/PRNewswire-USNewswire/ -- A new national survey of voters released today by the Coalition for a Democratic Workplace (CDW) shows opposition coming from an unlikely source - union households. A special polling oversample of 400 union households shows both union members and all voters strongly opposing The Employee Free Choice Act, often called the "card check" bill.
The findings indicate widespread concern among both voters and union households about this legislation that threatens secret ballots, worker privacy and job growth. Both voters and union members tell pollsters that Congress should focus on other more important issues and put Big Labor's agenda aside.
"The strong opposition from current union members to the Employee Free Choice Act should send a clear signal to President Obama and the Democrat-controlled Congress that the EFCA lacks popular support, both among a key Democratic constituency and voters as a whole," said Brian Worth with the Coalition for a Democratic Workplace. "The only support card check has is among the leaders of Big Labor."
The poll was conducted by nationally respected polling firm of McLaughlin & Associates. It surveyed 1,000 likely voters with a sub-sample of 400 union households. The poll was conducted from January 7 to 11, 2009.
Key findings of the poll include:
-- Three out of four voters (74%) oppose the "The Employee Free Choice
Act." Union households also strongly oppose the Employee Free Choice
Act, 74% oppose to only 20% support.
-- When given a more detailed description of the Employee Free Choice
Act, nearly 9 out of 10 voters, 86%, feel the process should remain
private and only 8% feel it should be public information. Again, even
union workers feel strongly that the process should be kept private,
as 88% said private and only 8% said public.
-- Four out of five voters, or 82%, favor having a federally supervised
election as a means to "protect the individual rights of workers."
The voters clearly see this as a basic right, especially given that
only 11% of voters feel the card check would be the best way to
protect the individual rights of workers. Support increases to 85%
among union households.
-- The majority (52% to 26%) of American voters believe that the Employee
Free Choice Act is not good for job creation. Even among union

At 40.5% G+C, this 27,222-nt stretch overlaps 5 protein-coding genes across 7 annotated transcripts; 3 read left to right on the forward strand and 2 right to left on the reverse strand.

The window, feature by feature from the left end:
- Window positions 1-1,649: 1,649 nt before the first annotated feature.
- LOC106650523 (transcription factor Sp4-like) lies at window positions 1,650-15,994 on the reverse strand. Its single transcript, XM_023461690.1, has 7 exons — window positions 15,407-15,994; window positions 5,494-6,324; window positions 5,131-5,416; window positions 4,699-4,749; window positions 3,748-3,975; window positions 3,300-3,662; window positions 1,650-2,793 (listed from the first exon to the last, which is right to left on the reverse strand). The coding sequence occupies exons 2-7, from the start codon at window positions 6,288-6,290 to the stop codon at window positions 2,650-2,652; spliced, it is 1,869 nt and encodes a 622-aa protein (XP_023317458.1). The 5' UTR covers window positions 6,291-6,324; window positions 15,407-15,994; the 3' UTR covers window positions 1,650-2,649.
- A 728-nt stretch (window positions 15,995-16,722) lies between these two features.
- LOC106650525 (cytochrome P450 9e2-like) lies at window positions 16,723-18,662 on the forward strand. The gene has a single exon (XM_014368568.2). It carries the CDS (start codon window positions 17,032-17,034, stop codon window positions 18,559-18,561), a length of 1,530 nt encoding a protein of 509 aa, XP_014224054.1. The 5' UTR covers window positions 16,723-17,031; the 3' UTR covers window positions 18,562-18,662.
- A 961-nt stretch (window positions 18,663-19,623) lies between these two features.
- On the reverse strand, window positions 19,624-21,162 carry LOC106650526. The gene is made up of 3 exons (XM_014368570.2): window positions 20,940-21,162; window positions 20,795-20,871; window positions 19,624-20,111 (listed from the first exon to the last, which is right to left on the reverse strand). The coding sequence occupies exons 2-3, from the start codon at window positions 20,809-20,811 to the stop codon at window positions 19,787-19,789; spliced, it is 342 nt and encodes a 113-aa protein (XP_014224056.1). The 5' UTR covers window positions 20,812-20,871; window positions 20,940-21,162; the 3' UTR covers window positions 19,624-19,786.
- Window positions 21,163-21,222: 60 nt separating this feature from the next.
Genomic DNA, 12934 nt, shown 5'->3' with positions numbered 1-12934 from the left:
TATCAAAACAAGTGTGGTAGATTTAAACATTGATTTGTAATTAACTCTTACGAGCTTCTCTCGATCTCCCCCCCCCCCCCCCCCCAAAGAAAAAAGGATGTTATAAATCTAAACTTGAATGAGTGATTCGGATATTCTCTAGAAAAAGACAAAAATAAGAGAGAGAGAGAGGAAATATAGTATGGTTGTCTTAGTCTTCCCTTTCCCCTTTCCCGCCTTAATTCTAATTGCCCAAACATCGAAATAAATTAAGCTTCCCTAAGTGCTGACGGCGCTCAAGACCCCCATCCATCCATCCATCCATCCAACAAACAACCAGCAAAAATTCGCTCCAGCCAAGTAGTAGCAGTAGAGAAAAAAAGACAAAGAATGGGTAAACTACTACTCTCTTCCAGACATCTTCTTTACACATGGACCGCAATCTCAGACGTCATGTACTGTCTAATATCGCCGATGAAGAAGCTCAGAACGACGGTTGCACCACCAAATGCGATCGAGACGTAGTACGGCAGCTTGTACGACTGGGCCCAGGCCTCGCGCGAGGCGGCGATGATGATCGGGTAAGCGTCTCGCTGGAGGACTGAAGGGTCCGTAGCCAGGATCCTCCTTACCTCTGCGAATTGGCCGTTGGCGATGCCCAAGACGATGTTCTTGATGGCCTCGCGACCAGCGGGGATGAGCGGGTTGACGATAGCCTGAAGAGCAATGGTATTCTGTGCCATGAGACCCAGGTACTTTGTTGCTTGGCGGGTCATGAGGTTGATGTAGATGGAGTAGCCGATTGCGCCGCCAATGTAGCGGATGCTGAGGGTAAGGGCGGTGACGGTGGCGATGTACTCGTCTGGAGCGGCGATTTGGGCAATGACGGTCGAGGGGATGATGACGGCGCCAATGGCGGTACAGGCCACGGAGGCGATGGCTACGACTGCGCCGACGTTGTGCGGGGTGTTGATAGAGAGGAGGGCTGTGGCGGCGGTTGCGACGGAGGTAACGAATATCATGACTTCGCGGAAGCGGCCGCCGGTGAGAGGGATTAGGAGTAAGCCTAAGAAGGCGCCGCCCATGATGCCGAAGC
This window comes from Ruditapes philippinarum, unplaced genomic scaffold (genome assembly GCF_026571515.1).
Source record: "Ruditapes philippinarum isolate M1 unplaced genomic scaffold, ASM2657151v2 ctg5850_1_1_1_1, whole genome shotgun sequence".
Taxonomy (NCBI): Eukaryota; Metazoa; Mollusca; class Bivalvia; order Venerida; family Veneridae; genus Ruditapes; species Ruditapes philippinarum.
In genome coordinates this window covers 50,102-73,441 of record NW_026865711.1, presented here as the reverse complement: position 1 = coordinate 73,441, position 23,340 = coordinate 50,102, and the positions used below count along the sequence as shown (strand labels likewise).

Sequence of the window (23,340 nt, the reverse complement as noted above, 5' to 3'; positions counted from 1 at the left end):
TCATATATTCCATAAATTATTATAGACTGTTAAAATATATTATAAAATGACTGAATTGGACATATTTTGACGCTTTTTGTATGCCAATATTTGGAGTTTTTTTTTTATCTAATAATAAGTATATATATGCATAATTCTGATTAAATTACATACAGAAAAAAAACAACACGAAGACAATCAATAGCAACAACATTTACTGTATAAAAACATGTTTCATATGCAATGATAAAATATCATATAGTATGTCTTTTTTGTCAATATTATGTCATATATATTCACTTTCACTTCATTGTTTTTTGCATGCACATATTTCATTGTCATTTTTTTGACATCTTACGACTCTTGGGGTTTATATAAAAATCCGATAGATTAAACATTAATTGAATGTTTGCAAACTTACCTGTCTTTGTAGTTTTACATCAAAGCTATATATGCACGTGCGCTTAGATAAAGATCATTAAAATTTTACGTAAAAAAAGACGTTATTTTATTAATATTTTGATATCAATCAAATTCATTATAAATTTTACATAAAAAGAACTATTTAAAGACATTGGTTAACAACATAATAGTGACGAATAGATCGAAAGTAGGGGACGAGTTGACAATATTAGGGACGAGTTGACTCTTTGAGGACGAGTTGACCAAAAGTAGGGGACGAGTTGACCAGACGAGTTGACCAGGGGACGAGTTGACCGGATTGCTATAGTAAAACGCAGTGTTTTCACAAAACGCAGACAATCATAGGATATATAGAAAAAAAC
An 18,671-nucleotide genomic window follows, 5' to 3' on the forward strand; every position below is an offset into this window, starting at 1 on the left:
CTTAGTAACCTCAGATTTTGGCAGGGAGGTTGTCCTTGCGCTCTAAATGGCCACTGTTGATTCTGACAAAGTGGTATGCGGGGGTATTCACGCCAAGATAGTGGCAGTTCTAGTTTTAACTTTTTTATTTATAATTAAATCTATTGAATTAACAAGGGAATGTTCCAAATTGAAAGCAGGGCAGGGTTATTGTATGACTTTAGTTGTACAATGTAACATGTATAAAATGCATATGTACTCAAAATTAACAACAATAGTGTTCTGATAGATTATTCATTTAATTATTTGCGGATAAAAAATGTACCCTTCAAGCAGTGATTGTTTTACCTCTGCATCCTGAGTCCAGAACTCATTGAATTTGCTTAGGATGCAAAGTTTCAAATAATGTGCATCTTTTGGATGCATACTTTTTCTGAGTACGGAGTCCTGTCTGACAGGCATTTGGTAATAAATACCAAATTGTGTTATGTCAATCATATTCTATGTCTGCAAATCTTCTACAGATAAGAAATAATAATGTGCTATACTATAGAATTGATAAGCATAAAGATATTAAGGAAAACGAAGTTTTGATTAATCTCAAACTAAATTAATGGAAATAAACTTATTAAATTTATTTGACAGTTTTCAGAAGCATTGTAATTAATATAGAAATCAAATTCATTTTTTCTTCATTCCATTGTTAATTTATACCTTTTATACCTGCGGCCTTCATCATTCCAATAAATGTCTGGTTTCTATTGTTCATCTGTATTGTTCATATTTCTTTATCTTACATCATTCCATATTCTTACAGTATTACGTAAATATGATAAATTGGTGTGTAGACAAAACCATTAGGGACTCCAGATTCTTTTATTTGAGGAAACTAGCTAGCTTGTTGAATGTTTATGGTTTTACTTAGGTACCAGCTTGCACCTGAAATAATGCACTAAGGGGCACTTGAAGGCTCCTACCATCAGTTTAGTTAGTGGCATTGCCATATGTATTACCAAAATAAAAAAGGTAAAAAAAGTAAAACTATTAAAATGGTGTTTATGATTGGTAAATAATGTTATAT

households, the plurality (48%) believes that the Employee Free Choice
Act will cost America jobs.
-- In the current economic climate, 52% of voters are particularly
opposed to any measure that would risk jobs or job growth.
-- Further exemplifying the electorates' distaste for the Employee Free
Choice Act, 71% agreed that this legislation would be "unwise" and
"risky." In today's economic climate, the electorate has little
confidence in the federal government's ability to make such major
Despite opposition from their own rank and file workers, labor bosses have made support for the EFCA, or "card check" bill, a top priority this year and are pressuring Congress to act quickly to pass it. Unfortunately for Big Labor, 79% of union workers and voters want Congress to focus on other issues like jobs and healthcare.
"Workers aren't fooled by Big Labor's attempt to increase their power at the expense of worker privacy," said Worth.
More information about the poll and CDW's efforts to protect secret ballots and worker privacy can be found at www.MyPrivateBallot.com.
Methodology: This poll of 1,000 likely general election voters in the United States was conducted from January 7th - 11th, 2009 by McLaughlin & Associates. An oversample of 193 union households was conducted, which brings the combined total of union households to 400. All interviews were conducted via telephone by professional interviewers. Interview selection was random within predetermined election units - in this case, the fifty states. These units were structured to correlate with actual voter turnout in a general election. This poll of 1,000 likely general election voters has an accuracy of +/- 3.1% at a 95% confidence interval. The 400 sample of union households has an accuracy of +/- 4.9% at a 95% confidence interval.